Digital technologies have made it possible for many workers to carry out their work anytime and anywhere, with consequent advantages and disadvantages. Disadvantages, for remote workers and teleworkers in particular, include the risk to health and well-being linked to long working hours. To address this issue, there have been calls for the ‘right to disconnect’. This report includes case studies that chart the implementation and impact of the right to disconnect at workplace level.
This policy brief uses the data from the European Company Survey 2019 to examine the workplace practices of export-oriented companies and to analyse how these practices relate to outcomes. It also examines why these companies choose the workplace practices they adopt.
This study provides information allowing for an assessment of the representativeness of the actors involved in the European sectoral social dialogue committee for the audiovisual sector. Their relative representativeness legitimises their right to be consulted, their role and effective participation in the European sectoral social dialogue and their capacity to negotiate agreements. The aim of this Eurofound study on representativeness is to identify the relevant national and European social partner organisations in the audiovisual sector in the EU Member States.
This study provides information allowing for an assessment of the representativeness of the actors involved in the European sectoral social dialogue committee for the live performance sector. Their relative representativeness legitimises their right to be consulted, their role and effective participation in the European sectoral social dialogue and their capacity to negotiate agreements. The aim of this Eurofound study on representativeness is to identify the relevant national and European social partner organisations in the live performance sector in the EU Member States.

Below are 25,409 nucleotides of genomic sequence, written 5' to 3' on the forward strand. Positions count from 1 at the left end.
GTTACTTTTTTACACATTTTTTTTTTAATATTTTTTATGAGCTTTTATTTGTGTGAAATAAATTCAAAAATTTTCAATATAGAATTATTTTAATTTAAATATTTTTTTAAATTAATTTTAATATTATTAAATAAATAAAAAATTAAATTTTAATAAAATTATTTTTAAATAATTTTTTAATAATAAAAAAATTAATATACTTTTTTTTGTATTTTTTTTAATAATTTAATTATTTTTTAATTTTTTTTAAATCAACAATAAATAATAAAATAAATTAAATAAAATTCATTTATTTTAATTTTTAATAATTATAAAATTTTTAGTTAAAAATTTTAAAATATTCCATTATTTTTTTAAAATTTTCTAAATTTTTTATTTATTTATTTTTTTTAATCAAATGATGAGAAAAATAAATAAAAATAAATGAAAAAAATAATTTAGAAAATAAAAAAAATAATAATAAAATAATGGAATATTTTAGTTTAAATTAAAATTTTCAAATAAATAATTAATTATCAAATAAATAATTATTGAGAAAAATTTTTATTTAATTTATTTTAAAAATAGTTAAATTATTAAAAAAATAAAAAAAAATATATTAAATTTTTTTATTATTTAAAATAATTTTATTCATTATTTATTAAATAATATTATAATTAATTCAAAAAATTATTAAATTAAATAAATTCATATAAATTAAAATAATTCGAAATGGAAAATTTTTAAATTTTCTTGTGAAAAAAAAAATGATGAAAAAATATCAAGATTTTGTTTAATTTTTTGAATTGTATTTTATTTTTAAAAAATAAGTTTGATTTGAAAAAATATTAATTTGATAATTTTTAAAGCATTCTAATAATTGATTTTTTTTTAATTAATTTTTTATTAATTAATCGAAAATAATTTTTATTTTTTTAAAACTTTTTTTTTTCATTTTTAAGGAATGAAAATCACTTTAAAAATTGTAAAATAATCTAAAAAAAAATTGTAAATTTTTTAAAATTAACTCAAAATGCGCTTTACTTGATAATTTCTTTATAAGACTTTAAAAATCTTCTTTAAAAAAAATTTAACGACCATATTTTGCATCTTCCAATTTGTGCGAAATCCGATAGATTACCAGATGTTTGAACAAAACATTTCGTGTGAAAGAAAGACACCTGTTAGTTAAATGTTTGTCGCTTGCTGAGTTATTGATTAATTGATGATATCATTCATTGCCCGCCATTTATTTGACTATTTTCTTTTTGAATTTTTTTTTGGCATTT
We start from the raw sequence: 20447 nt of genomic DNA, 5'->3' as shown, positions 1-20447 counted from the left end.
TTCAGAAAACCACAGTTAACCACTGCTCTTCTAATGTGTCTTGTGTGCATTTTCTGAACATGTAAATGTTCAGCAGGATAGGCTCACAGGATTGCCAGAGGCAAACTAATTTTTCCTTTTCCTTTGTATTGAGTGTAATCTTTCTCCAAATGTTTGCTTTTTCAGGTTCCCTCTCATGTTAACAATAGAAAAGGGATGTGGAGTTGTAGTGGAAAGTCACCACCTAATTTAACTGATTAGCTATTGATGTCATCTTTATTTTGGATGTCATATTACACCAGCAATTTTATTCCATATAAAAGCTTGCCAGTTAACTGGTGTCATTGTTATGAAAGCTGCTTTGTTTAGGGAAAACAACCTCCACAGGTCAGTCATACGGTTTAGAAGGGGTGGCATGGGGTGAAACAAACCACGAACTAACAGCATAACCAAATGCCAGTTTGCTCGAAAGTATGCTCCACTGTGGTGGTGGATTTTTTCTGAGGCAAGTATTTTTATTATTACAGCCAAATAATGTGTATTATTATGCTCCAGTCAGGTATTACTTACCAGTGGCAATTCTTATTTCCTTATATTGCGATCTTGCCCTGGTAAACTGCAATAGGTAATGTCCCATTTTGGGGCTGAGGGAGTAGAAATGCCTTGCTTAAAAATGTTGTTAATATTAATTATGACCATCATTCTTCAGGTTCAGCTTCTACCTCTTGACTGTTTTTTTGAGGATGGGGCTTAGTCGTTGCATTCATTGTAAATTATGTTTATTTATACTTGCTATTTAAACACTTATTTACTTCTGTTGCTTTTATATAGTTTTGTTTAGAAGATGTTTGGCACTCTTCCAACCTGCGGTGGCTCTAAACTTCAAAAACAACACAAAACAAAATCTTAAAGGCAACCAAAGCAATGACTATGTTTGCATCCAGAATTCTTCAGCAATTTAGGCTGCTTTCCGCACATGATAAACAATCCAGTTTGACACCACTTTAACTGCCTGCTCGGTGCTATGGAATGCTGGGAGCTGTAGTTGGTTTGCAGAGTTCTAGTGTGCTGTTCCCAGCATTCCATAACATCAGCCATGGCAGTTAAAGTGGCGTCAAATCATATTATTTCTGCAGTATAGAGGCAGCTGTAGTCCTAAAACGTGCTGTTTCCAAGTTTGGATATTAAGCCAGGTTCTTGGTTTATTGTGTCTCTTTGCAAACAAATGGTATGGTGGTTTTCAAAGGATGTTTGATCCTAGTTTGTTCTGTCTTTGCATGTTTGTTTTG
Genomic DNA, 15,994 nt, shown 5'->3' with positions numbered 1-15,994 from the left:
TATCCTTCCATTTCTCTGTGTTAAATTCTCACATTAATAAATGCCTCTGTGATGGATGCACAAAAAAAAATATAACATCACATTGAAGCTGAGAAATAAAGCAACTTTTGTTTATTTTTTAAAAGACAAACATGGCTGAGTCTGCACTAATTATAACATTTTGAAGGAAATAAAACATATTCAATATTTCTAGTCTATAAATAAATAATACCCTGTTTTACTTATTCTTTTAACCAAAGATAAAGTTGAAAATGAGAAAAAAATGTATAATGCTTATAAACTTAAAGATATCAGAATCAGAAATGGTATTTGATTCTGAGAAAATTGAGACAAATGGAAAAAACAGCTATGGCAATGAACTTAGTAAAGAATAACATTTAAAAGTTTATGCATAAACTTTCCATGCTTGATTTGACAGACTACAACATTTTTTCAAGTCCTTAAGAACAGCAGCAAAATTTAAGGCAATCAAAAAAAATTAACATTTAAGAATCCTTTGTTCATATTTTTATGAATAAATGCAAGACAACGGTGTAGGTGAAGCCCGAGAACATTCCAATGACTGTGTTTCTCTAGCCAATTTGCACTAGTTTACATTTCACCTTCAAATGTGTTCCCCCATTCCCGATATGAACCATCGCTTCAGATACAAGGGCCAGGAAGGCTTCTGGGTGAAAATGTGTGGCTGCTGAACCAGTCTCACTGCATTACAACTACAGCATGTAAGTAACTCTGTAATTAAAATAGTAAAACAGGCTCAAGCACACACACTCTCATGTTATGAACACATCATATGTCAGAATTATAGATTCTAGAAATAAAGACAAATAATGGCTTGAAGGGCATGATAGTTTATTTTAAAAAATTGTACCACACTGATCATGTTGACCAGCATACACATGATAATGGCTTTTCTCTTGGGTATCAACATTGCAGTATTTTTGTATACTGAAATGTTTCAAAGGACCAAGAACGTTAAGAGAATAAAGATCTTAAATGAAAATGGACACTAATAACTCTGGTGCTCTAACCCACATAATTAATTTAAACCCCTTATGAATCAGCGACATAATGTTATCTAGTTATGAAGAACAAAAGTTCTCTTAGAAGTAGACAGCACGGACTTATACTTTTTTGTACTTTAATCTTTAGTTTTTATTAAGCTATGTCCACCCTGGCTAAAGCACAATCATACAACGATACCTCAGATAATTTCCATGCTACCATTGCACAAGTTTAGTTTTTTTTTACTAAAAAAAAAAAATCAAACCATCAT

This joint publication with the European Environment Agency (EEA) presents the findings from complementary research carried out simultaneously by both agencies on the socioeconomic impacts of climate policies and measures. While Eurofound focuses particularly on the distributional effects of these policies based on the experiences of Member States, the EEA analyses scientific research about the monetary and non-monetary social impacts of climate mitigation policies and its outcome in terms of inequalities.
This report analyses and compares the industrial relations landscape in a number of sectors and activities that form a public service cluster. The report draws on Eurofound’s recent representativeness studies investigating the following sectors: education, human health, central government administration and local and regional government sector (including social services).